Steelcase buys wood furniture maker for $127 million

GRAND RAPIDS, Mich. — Office furniture giant Steelcase has acquired Halcon, a Minnesota-based designer and manufacturer of custom wood workplace furniture, for $127.5 million.

Steelcase says the acquisition will complement its existing portfolio of wood products.

“From the private office to conference rooms, we were drawn to the Halcon brand for its fine craftsmanship that enables organizations to create unique and personalized work environments,” said Allan Smith, senior vice president and chief Steelcase revenue. “We plan to generate strong growth by making the Halcon portfolio even more accessible to our customers, A+D professionals and resellers.”

“At Halcon, we combine manufacturing flexibility, craftsmanship and exceptional service to meet the unique needs of our customers,” said Ben Conway, President of Halcon. “We are excited to join Steelcase and together expand the reach and impact of our products while remaining committed to our existing customers, distribution channels and workforce.

The transaction is scheduled for the second quarter of Steelcase’s fiscal year 2023.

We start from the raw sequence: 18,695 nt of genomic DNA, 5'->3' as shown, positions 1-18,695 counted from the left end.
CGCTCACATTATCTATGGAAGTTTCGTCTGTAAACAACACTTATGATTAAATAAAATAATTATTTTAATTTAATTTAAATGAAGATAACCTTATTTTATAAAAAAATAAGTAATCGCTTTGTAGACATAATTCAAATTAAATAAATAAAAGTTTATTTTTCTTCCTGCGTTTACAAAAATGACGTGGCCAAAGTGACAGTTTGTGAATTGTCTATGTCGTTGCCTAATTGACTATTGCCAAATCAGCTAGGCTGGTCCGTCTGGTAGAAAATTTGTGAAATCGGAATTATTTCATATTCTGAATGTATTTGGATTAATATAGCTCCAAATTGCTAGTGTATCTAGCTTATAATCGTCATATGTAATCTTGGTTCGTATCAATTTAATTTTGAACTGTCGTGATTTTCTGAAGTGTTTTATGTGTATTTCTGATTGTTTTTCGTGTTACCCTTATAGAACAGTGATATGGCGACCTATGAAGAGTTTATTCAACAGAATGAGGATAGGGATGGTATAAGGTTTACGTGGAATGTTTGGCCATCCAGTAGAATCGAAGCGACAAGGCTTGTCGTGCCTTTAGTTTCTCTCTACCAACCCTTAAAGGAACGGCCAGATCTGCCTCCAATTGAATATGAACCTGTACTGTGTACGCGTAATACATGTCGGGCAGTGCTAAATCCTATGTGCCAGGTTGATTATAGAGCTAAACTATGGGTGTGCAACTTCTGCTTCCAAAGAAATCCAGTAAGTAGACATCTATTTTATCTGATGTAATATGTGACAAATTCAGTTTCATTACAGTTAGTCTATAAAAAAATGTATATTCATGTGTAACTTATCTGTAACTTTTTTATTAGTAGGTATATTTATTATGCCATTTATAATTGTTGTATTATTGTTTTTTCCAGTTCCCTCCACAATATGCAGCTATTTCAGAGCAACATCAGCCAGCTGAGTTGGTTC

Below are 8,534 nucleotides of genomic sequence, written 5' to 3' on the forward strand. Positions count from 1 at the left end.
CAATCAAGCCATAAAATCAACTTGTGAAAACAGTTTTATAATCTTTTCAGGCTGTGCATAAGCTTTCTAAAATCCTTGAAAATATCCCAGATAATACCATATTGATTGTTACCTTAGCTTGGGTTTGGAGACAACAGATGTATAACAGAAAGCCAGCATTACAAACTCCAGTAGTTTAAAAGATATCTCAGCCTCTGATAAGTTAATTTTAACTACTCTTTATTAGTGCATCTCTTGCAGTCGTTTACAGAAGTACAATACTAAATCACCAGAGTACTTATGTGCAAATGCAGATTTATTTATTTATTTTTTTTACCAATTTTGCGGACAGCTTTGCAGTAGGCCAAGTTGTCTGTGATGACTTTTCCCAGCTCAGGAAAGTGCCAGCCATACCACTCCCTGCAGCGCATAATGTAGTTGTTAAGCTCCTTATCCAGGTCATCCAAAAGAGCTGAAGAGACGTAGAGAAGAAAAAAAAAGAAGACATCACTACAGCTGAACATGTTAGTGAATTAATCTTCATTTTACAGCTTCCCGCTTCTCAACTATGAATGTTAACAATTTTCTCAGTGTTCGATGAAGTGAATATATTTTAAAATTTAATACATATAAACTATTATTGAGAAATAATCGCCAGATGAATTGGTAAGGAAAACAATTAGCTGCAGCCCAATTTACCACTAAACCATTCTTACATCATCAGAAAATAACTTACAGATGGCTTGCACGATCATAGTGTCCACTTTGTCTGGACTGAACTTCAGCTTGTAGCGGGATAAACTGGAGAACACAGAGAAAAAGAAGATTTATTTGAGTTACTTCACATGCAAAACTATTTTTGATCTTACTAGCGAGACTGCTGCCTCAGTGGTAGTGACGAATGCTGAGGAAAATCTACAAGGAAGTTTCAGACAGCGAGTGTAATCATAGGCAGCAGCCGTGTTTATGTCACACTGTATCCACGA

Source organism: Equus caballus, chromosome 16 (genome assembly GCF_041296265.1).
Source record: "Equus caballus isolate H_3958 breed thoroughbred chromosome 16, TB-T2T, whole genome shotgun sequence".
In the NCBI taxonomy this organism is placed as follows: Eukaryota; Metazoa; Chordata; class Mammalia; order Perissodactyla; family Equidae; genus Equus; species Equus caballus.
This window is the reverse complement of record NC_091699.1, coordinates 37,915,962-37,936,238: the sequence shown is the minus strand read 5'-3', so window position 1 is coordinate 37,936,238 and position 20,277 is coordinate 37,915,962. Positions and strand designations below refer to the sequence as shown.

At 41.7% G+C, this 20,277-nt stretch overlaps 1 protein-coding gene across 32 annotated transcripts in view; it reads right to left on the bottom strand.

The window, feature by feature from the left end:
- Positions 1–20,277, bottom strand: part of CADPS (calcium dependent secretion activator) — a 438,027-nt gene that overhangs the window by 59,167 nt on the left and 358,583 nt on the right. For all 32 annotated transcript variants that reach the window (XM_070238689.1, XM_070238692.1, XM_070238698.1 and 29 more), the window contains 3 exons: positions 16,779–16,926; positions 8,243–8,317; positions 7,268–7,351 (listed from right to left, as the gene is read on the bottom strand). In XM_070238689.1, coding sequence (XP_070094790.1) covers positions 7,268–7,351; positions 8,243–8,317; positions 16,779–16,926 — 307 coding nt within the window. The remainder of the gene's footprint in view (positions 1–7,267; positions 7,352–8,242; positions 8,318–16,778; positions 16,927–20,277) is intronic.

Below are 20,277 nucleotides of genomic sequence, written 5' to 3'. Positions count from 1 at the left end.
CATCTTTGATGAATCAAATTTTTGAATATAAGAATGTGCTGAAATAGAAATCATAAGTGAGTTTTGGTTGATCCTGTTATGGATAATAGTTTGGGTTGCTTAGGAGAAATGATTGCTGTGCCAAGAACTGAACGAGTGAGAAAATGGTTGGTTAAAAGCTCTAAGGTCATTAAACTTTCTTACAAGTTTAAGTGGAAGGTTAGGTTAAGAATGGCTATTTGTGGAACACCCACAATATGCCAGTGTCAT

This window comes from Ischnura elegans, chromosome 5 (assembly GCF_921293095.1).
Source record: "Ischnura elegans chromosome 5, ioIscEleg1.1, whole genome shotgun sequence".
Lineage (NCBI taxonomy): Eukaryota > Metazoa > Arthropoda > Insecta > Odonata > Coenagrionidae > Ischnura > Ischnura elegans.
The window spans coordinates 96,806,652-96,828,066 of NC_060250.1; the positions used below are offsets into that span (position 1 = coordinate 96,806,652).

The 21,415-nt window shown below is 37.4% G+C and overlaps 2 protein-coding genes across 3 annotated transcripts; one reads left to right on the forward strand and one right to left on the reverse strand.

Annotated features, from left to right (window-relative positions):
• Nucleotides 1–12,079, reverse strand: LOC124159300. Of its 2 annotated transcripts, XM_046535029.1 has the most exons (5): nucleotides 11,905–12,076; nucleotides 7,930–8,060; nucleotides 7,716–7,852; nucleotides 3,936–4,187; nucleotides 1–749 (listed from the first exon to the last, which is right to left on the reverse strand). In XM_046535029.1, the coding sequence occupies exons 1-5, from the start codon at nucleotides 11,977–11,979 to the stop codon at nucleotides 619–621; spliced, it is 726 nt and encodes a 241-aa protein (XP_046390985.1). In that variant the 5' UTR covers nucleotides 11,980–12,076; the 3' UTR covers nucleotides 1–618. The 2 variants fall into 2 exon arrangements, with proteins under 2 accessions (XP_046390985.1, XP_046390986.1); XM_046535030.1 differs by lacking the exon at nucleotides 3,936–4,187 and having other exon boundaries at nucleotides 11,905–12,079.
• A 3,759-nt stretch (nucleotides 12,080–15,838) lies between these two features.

The agreement involves the acquisition of all outstanding equity interests in Halcon for $127.5 million and includes a working capital adjustment and potential additional consideration of up to $9.5 million, payable to the seller over three years based on the achievement of certain performance targets. It also requires Conway’s continued employment.

Steelcase said it intended to finance the acquisition using available cash under its credit facility, as needed.

Halcon had revenue of approximately $70 million in the last 12 months through April 2022, and its customer backlog was approximately $56 million at the end of April 2022.

Founded in 1977, Halcon manufactures custom and executive grade wood tables, credenzas and desks. The company’s portfolio includes patented and award-winning furniture collections for private offices, open spaces and collaborative spaces.

Steelcase is the second-largest contract furniture maker in North America, according to Woodworking Network, just behind MillerKnoll.

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